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Who Can Make a Copyright Claim?

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Question: Who Can Make a Copyright Claim?
Answer: Copyright protection exists from the moment the work (painting, song etc) is created in fixed form. The copyright belongs to the person who created the work. Only the author or somebody who is given the rights to the work by the author can rightfully make a copyright claim.

Work For Hire

Copyrights do not belong to the creator in the case of works made for hire, for example; when you are hired to write songs. The employer and not the employee is considered to be the author. Copyright law defines a "work for hire" as a work prepared by an employee as part of his or her employment.

A work for hire is also a work specially ordered or commissioned for use. For example someone could be hired to make: a part of a motion picture or other audiovisual work, a translation, a supplementary work, a compilation, an instructional text, a test, answer material for a test, a sound recording, or an atlas.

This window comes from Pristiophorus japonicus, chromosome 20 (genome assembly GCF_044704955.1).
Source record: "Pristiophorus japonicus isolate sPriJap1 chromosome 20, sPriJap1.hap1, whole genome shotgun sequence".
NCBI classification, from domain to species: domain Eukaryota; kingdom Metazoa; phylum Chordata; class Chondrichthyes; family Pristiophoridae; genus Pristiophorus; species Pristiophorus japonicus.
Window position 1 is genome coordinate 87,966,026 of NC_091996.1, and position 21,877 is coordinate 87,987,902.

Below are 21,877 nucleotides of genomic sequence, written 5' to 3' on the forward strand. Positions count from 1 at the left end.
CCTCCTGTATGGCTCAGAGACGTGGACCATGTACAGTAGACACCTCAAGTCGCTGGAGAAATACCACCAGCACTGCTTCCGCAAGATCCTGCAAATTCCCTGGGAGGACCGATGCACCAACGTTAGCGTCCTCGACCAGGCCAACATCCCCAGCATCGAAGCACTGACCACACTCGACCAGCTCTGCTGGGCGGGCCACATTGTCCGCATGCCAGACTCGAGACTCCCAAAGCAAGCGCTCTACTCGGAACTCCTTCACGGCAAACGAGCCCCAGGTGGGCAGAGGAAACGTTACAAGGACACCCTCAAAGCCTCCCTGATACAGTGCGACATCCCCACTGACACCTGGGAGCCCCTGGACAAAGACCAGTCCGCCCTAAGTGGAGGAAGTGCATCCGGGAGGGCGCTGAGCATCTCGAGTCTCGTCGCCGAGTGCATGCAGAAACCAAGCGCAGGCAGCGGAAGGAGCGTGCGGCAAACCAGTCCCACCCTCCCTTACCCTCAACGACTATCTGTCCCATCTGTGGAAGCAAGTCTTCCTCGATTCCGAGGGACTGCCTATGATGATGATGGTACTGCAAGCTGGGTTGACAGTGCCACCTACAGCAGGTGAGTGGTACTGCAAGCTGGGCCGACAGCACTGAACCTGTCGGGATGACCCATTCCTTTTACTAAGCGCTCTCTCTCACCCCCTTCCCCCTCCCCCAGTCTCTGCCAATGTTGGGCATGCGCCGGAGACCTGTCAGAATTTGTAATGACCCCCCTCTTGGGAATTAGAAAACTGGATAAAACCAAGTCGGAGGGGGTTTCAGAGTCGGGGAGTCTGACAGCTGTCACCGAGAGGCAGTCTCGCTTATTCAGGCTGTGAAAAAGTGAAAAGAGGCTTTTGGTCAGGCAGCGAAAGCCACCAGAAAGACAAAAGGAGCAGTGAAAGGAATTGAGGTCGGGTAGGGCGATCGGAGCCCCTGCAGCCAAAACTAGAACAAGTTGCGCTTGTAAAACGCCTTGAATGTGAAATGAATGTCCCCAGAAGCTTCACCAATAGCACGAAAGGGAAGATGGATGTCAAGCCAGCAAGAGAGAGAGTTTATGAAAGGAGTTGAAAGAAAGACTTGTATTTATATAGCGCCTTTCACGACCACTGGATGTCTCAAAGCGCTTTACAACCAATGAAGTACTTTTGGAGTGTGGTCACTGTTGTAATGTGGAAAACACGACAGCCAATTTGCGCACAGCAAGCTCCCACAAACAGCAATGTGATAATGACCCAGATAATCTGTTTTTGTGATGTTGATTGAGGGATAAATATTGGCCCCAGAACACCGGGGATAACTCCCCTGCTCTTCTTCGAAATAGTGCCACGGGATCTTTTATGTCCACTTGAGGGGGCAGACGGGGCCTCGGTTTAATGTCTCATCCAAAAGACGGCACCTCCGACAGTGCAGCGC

Joint Works

The authors of a joint work are co-owners of the copyright in the work, unless there is an agreement to the contrary.

Collective Works

In the case of a collective work for example a magazine; an author holds the copyright to one article of a magazine but not to the collective work of the entire magazine.

Two General Principles of a Copyright Claim

Mere ownership of a book, manuscript, painting, or any other copy or phonorecord does not give the possessor the copyright. The law provides that for example; if you buy a painting, you own the painting, but not the rights to copy the painting. Copyright privileges have to be negotiated for separately.

Minors

Minors have a copyright claim, but state laws may regulate the business dealings involving copyrights owned by minors.
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